When we find an unusual coin in our change we always want to think it’s a rare Australian coin. The truth of the matter is that very few coins you’ll find in your change are either rare or valuable. In this article I’ll look at some of the rarer coins you might find in your change and then list off a few of the truly rare decimal coins that you’d be staggeringly lucky to ever find.
Rare Australian Coins
If you look closely at each and every coin you get in your change then you might be lucky, within a year, to find a coin that wasn’t meant to be released into circulation or that is an unusual variety. The most common find in circulation are NCLT (non-circulating legal tender) coins that were never meant for general release. Most frequently these are so-called mintmark dollars, which were released to collectors and for whatever reason someone decided to spend them.
It’s much rarer to find these unusual varieties such as the 2000 Incuse 50c, the 1966 Wavy 20c, and the 2000 $1/10c mule. We’ve covered the rare Australian coins you can find in your change previously but these 3 varieties are the most popular to look for. Other varieties that pop up from time to time and are worth looking out for include the upset 2001 Centenary of Federation $1 and the upset 2010 50c.
One other type of rare Australian coin to look out for in your change are errors. Most commonly you might find a coin with a cud. For some reason $1 and $2 coins seem to occur most frequently with cuds. Less often you might be lucky enough to find a mis-struck coin such as an out-of-collar 5c or 10c or a coin with a minor clip. We’re aware of some fortunate people who have found more grossly mis-struck coins in their change such as a double struck $2. Very rarely someone finds a truly rare Australian coin in their change. For example, the bi-metal Australian $1 coin we wrote about several years ago was given in change at a supermarket. We’re also aware of people who have received coins struck on the wrong planchet in their change, such as a 10c on a 5c planchet.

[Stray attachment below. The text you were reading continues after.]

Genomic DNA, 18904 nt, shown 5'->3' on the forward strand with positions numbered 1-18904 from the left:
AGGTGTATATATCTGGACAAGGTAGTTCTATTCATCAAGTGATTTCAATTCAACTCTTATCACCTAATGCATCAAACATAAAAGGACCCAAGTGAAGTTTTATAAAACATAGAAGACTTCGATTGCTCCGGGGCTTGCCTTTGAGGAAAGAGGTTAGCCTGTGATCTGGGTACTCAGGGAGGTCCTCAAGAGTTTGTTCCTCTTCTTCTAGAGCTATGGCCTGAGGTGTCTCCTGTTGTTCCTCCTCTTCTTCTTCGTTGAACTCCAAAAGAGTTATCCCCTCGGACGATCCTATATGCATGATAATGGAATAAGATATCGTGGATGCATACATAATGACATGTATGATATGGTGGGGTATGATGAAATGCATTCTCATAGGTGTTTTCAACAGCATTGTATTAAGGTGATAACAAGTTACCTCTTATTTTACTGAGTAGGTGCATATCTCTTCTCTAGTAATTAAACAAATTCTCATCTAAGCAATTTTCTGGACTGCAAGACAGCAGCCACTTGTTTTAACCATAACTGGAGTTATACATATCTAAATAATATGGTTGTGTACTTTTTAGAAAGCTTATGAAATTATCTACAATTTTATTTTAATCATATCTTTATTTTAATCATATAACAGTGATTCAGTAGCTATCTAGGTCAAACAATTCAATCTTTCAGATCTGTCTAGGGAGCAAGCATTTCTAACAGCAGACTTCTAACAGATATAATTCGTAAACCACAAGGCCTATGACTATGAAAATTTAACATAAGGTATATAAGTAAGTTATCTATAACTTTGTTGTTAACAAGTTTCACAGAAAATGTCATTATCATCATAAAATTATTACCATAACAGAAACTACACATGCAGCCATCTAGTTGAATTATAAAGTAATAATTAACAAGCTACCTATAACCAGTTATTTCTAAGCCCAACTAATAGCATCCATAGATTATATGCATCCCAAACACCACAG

Keep on Looking
Just glancing at your change to check it for varieties takes no effort and can really pay dividends. The authors of this blog, just by checking their change, have in the last few years have found two incuse millennium 50c coins, two upset 2001 Centenary of Federation dollars, and several mint-mark dollars. Dedicated coin hunters will withdraw quantities of coins from banks to noodle through and with time and effort the 2000 $1/10c mule and the 1966 wavy 20c can still be found. The authors found 3 mules in a period of two years of on-and-off hunting. The wavy 20c still eludes them though!